Shrink Rap: Mean TV
[click "Play", Dr. Paul Hokemeyer talks with Susan about meanness on TV]
By Dr. Paul Hokemeyer
Dr. Hokemeyer is a nationally recognized expert on Eastern philosophies, relationships, and emotional healing. A Licensed Marriage and Family Therapist, he holds a PhD in psychology, as well as a doctorate in the law. A part-time Telluride resident, Dr. Hokemeyer is based in the New York City office of the Caron Treatment Centers. He is also a weekly contributor to “The Dr. Oz Show,” CNN’s “Headline News,” and other media outlets, including “Good Morning America,” “truTV,” and “Oprah Radio.” His new column, Shrink Rap, is scheduled to appear at least bi-monthy on Thursdays on Telluride Inside… and Out.
If I see one more angry, surgically altered middle-aged woman screaming at another angry, surgically altered middle-aged woman, I am going to throw my television in to the Hudson River. Isn’t there enough meanness, narcissism and in the world as it is. Why glamorize such hollow values?
As individuals in relationship with ourselves and others we need to be promoting more esteeming ways of interacting. The first way to do this is to ground ourselves in a self-less orientation to the world. In our every thought, word and deed, we should consciously affirm basic concepts of human dignity.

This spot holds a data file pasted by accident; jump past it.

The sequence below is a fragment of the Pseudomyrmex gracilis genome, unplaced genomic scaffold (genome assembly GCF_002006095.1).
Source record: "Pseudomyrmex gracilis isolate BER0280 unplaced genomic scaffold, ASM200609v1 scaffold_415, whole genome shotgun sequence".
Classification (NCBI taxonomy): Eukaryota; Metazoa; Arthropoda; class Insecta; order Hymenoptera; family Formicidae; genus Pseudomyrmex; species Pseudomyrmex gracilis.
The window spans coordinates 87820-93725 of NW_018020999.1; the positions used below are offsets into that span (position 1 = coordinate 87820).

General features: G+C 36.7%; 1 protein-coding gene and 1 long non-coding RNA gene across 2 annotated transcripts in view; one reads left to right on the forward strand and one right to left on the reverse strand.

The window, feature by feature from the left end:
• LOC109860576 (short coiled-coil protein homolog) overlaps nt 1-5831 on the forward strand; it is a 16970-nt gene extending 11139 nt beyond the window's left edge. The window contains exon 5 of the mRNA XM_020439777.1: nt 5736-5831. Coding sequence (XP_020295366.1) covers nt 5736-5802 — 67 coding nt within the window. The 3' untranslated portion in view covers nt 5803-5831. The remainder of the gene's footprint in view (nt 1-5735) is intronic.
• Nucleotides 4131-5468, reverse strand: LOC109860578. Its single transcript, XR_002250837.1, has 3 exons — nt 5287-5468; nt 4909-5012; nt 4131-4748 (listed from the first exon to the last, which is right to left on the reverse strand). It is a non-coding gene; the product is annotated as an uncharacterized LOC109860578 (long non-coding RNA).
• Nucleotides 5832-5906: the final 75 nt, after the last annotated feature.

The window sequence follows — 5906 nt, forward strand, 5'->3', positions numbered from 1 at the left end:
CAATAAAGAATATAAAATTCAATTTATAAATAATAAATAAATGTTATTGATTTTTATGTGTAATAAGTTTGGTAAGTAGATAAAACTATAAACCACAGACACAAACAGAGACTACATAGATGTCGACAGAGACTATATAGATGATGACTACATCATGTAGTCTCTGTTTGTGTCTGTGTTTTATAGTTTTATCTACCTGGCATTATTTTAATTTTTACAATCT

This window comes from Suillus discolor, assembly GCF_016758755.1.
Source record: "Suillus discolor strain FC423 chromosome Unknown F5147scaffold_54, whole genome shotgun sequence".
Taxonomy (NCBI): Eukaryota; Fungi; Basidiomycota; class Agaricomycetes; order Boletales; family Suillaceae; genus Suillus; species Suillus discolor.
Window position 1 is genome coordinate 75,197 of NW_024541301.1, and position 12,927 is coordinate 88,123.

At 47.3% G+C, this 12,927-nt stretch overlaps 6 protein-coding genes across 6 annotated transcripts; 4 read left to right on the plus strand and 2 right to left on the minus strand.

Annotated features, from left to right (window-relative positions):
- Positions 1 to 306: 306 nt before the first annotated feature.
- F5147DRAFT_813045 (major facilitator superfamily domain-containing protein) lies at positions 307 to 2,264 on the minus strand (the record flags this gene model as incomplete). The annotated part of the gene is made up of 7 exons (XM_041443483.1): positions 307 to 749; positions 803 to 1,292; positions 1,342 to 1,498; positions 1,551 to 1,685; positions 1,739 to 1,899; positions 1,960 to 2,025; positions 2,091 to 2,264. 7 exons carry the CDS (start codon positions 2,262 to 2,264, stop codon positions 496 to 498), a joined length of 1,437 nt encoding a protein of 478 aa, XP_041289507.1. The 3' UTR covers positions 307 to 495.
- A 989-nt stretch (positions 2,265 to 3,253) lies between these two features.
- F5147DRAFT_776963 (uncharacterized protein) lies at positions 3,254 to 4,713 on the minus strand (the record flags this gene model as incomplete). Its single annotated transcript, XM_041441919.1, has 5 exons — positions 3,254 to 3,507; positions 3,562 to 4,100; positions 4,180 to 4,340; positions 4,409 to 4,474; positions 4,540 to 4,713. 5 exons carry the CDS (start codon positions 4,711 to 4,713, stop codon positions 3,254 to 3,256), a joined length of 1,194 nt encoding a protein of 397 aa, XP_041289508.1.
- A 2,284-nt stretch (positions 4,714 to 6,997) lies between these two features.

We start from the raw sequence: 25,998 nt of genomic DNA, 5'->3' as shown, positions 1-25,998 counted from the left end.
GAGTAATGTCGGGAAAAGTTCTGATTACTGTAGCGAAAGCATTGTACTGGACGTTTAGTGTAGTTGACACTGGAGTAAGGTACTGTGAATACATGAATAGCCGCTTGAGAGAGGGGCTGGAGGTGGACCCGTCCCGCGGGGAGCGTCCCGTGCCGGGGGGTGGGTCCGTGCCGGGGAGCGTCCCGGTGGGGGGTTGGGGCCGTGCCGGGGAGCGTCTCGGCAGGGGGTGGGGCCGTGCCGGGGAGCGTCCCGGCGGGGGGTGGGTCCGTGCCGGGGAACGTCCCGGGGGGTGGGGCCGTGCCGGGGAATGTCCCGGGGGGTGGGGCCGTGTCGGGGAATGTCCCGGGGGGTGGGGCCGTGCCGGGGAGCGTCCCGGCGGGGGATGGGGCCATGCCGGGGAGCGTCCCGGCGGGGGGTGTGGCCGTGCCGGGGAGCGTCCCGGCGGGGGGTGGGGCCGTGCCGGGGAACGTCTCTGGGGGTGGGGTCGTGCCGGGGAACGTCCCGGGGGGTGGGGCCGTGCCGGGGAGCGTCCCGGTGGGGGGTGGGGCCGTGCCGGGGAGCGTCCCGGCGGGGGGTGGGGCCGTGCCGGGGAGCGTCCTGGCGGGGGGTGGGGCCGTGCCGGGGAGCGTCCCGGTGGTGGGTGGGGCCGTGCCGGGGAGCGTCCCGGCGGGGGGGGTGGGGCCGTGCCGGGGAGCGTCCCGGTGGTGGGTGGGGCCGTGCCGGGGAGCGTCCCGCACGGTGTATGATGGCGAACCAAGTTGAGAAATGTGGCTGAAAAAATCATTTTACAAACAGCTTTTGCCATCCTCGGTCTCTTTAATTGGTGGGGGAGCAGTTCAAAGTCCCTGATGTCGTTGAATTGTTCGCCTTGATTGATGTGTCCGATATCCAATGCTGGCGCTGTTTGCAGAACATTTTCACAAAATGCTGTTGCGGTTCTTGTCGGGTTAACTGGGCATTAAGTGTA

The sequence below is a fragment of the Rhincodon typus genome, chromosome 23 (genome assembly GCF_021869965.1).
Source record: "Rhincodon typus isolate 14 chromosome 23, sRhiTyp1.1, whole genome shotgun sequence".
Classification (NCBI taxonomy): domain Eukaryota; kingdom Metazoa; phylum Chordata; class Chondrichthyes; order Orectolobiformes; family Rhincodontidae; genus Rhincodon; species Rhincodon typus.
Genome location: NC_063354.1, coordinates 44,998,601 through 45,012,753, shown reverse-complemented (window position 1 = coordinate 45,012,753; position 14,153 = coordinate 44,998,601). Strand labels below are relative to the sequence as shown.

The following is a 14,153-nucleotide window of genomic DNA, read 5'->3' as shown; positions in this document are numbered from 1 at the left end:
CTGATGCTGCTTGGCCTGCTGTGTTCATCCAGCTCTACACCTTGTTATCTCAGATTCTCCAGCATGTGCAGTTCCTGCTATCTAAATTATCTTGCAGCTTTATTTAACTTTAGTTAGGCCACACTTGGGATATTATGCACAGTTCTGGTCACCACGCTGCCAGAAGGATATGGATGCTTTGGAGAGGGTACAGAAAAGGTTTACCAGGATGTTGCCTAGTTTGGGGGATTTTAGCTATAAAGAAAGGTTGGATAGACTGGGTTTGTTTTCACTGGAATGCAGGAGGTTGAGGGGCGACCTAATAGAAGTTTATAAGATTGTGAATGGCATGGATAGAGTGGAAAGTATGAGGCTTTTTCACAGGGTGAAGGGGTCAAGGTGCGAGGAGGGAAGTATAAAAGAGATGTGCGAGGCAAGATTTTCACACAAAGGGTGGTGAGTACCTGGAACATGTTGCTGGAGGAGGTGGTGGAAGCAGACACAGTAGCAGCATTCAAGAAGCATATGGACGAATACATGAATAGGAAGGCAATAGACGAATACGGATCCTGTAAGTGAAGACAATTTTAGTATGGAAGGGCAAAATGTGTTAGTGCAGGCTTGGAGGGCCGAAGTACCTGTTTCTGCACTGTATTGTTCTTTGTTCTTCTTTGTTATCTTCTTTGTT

One indicator of emotional health is a person’s capacity to interact and work with others. Those people who are able to get out of themselves, connect with others and serve a larger purpose tend to enjoy happier and healthier lives. Human beings are social creatures. We need nurturing human connections.
Tawdry scripts feed to us through “reality” programming tell us that success is a function of winning at another’s expense, morals don’t matter and money buys happiness. Parasitic values that are anything but nurturing.
So the next time you feel drawn to your couch to tune into one of these mean TV offerings, think again. Rather than feed the mean machine, feed and nurture yourself. Call up a friend. Go out for a cup of coffee. That is better for your emotional health and not tuning in sends a message to the TV executives: Alright already. Enough mean TV.
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